According to the National Interagency Fire Center, nearly 50,000 fires occurred in 2020, wreaking havoc on almost 9 million acres of land. The damage from these wildfires was catastrophic. With such dangers from wildfires looming, it’s natural to wonder how to stay safe during wildfire season.
Staying safe during wildfire season is in many ways a matter of paying attention and taking appropriate action to weather cues. While wildfire damage to your home and other property is certainly a concern, the most important thing is to keep yourself and your family safe from harm, especially during the dry wildfire season from August to November. Here are three things you should do to protect yourself from wildfires.
1. Stock up on protective equipment
Prior to the onset of wildfire season, there are some essentials worth stocking up on. This way, you have the most important items you’ll need if wildfires compromise your air quality or cut you off from easily getting provisions.
- Portable air cleaner to cleanse indoor environment from distant wildfire smoke
- Enough respirators for your family, bearing in mind that respirators are not made for children
- Nonperishable food
- Pet food and supplies
- Bottled water, planning for approximately 1 gallon of water per person per day
- First-aid kit, OTC medicine, and prescription medications
- Important paperwork in a fire-resistant box
Ideally, you want enough supplies to subsist for two weeks if your exit routes were cut off from wildfires. Minimally, stockpile enough to last for three days.
2. Create an emergency plan and exit routes
Part of disaster preparedness is knowing how to make a safe exit. Identify evacuation routes from your home, work, school, daycare, or any other place that you or your family frequent. Also, make a plan to evacuate your pets. A trick for remembering what you need to gather in case of evacuation is the six P’s:
- People and pets
- Papers (important documents and phone numbers)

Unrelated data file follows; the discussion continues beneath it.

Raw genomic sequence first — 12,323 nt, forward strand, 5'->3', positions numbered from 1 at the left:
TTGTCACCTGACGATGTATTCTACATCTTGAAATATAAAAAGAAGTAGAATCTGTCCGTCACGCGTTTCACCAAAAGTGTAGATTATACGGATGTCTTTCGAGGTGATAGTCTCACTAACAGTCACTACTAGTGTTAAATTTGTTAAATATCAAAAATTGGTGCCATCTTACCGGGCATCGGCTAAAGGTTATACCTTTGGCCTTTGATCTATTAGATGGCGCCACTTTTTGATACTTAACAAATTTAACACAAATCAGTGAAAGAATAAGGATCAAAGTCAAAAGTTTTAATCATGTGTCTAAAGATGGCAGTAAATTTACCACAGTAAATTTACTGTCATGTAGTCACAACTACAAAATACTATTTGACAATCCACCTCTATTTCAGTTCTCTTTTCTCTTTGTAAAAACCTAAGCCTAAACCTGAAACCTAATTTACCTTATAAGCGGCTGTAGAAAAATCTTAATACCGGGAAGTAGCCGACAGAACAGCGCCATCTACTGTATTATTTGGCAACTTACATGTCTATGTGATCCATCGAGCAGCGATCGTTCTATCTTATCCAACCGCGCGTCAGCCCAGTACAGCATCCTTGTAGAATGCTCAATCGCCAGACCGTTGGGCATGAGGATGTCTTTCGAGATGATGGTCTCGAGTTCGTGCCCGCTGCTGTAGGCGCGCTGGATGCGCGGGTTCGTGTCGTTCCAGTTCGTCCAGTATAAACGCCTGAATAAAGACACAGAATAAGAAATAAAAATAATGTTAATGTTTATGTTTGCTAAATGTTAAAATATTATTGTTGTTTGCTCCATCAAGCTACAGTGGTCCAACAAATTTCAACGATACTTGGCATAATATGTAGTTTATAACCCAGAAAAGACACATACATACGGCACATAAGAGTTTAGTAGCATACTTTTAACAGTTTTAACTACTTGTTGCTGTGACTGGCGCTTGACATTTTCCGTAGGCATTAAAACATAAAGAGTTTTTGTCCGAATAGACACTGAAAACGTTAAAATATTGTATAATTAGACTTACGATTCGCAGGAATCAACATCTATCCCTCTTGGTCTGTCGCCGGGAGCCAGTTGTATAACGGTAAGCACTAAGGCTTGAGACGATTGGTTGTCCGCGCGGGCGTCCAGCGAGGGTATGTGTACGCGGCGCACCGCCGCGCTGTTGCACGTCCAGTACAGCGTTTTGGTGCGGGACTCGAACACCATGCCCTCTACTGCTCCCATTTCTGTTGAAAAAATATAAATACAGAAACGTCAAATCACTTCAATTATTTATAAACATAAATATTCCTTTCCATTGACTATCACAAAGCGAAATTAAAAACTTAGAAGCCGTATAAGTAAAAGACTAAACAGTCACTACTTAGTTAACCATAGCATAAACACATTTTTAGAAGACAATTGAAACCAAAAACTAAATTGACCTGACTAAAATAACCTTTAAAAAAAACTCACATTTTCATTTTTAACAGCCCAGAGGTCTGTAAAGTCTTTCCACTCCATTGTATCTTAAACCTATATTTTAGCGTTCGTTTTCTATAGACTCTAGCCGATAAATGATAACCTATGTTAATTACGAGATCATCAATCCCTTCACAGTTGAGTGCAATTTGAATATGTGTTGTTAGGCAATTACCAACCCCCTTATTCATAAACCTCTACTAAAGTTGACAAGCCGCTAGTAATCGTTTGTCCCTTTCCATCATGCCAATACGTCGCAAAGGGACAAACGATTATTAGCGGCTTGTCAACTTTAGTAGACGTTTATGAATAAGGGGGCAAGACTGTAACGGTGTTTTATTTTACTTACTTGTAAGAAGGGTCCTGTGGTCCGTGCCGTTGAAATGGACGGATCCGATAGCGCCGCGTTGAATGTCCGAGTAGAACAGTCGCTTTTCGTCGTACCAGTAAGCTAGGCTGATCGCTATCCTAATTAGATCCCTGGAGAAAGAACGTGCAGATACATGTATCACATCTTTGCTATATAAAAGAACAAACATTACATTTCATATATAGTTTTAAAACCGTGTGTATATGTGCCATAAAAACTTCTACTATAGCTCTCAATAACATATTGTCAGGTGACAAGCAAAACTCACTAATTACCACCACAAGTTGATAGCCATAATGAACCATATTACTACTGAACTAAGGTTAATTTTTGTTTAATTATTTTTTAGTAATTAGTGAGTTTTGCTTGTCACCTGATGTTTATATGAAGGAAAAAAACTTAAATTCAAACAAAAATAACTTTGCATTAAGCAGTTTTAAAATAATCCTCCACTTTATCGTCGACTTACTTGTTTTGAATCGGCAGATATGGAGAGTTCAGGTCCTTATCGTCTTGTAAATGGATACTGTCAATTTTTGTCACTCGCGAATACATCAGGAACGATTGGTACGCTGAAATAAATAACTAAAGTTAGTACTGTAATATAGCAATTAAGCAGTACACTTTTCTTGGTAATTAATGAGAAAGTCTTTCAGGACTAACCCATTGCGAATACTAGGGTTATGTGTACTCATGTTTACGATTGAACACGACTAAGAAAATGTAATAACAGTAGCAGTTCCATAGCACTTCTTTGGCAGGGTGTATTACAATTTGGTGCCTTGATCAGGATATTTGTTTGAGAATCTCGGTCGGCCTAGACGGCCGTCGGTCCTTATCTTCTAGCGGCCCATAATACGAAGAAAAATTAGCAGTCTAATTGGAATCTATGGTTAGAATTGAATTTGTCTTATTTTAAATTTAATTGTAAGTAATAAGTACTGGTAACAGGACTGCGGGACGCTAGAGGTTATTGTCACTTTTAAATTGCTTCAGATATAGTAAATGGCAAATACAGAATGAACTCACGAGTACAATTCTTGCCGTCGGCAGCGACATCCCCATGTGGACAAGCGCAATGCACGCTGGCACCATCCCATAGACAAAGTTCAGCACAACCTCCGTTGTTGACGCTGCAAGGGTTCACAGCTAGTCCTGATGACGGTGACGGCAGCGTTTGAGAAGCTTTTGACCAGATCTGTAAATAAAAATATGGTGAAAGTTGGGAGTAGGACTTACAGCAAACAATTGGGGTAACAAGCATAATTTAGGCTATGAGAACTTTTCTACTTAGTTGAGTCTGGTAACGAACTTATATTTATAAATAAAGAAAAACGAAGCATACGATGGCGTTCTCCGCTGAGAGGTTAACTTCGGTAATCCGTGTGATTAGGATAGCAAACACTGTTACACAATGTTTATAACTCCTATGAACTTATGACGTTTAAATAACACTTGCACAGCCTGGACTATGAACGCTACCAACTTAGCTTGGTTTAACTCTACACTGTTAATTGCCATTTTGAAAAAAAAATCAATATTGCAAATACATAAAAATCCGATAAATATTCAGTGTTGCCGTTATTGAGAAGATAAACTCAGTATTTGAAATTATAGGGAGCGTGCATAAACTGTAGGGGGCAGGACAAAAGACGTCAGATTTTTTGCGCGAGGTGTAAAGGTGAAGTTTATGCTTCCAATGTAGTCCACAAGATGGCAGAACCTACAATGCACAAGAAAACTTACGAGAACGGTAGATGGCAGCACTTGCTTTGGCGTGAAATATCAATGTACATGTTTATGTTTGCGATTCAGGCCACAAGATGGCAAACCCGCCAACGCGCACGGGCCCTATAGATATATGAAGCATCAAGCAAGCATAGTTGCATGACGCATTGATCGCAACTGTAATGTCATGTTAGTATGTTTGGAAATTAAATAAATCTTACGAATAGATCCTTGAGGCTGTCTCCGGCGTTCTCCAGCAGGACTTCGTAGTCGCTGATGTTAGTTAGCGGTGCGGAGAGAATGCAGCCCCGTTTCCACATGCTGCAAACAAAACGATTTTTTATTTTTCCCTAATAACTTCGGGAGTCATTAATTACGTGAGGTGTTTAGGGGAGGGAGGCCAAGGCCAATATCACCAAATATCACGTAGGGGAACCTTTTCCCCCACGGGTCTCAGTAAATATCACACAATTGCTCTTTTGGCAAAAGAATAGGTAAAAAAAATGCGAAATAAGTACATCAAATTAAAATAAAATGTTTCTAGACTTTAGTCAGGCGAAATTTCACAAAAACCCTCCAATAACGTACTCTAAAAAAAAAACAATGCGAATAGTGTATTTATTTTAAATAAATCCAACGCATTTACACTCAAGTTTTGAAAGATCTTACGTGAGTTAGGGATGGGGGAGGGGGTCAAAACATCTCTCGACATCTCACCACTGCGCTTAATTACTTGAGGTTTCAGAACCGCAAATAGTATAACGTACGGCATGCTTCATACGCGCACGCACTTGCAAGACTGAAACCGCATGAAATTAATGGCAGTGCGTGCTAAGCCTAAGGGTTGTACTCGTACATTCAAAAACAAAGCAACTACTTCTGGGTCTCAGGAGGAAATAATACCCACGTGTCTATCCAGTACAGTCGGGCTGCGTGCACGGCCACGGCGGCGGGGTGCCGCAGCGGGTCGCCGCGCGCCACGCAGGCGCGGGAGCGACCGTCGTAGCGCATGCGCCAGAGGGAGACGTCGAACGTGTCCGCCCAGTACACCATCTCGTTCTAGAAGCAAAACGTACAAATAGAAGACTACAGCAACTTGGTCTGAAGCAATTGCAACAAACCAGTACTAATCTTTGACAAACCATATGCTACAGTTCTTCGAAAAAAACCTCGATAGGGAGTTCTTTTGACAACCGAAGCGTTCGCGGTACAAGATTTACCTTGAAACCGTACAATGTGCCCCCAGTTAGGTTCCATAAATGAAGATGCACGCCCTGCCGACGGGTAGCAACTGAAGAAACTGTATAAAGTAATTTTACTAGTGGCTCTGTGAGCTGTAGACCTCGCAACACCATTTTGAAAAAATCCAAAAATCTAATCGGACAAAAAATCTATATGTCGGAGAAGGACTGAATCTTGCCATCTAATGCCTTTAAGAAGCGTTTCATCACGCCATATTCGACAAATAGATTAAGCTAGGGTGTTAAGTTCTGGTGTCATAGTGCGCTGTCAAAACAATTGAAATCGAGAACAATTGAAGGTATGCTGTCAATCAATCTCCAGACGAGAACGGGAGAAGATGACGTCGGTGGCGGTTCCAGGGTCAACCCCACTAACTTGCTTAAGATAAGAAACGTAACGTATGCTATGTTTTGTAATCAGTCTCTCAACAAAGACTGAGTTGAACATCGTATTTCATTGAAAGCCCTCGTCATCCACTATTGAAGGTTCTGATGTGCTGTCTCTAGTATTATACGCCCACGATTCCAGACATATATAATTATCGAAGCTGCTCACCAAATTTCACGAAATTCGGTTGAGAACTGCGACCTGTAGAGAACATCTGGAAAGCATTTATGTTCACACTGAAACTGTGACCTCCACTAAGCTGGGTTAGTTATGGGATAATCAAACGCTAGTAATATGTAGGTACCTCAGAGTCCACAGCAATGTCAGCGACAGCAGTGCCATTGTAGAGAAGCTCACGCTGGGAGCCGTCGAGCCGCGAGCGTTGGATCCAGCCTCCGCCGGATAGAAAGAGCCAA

- Prescription medications and eyeglasses
- Pictures and other irreplaceable mementos
- Personal computer
- Plastic (credit cards or cash)
While there may be other useful items to take with you, the six P’s cover the most important.
Designate an emergency meeting place outside your home in case you and your family are separated. You should also designate an emergency contact person that is a relative or close friend that resides outside your home. That person should be made aware that they are serving as emergency contact and be kept up-to-date with your family’s numbers.
Periodically practice your evacuation plan, annually at a minimum and quarterly as ideal. A practice evacuation should always precede the onset of wildfire season. This helps you to stay safe during wildfire season by refreshing evacuation protocols before you are most likely to need to remember them.
3. Stay safe during a wildfire until help arrives
If you become trapped in a wildfire, the most important thing to do is stay calm and call 911 to alert authorities of the emergency and your location. Keep in mind that grassland burns for approximately 10 minutes, brush burns for 20 minutes, and forests can burn for an hour or more.
If you are home and wildfires are nearing with no possible escape route, turn on your sprinklers or hose down the lawn around the home and the home itself. Close up doors and windows, placing wet blankets or towels around the edges. Fill the bathtub, buckets, and other containers with water.
Put on long sleeves, pants, and boots. Keep a bandana, handkerchief, or other cloth handy to cover your nose and mouth in the presence of smoke. Then, find an area of the house to watch the progress of the fire. If your home catches fire, look for an opportunity to exit into a region of earth that has already burned.
If you’re caught outside or must move outside, look for an area that is not combustible or has the least amount of burnable material. Parking lots, ponds or streams, and even well-manicured lawns or golf courses are good possibilities. These are your best bets to stay safe during wildfire season and to survive wildfires.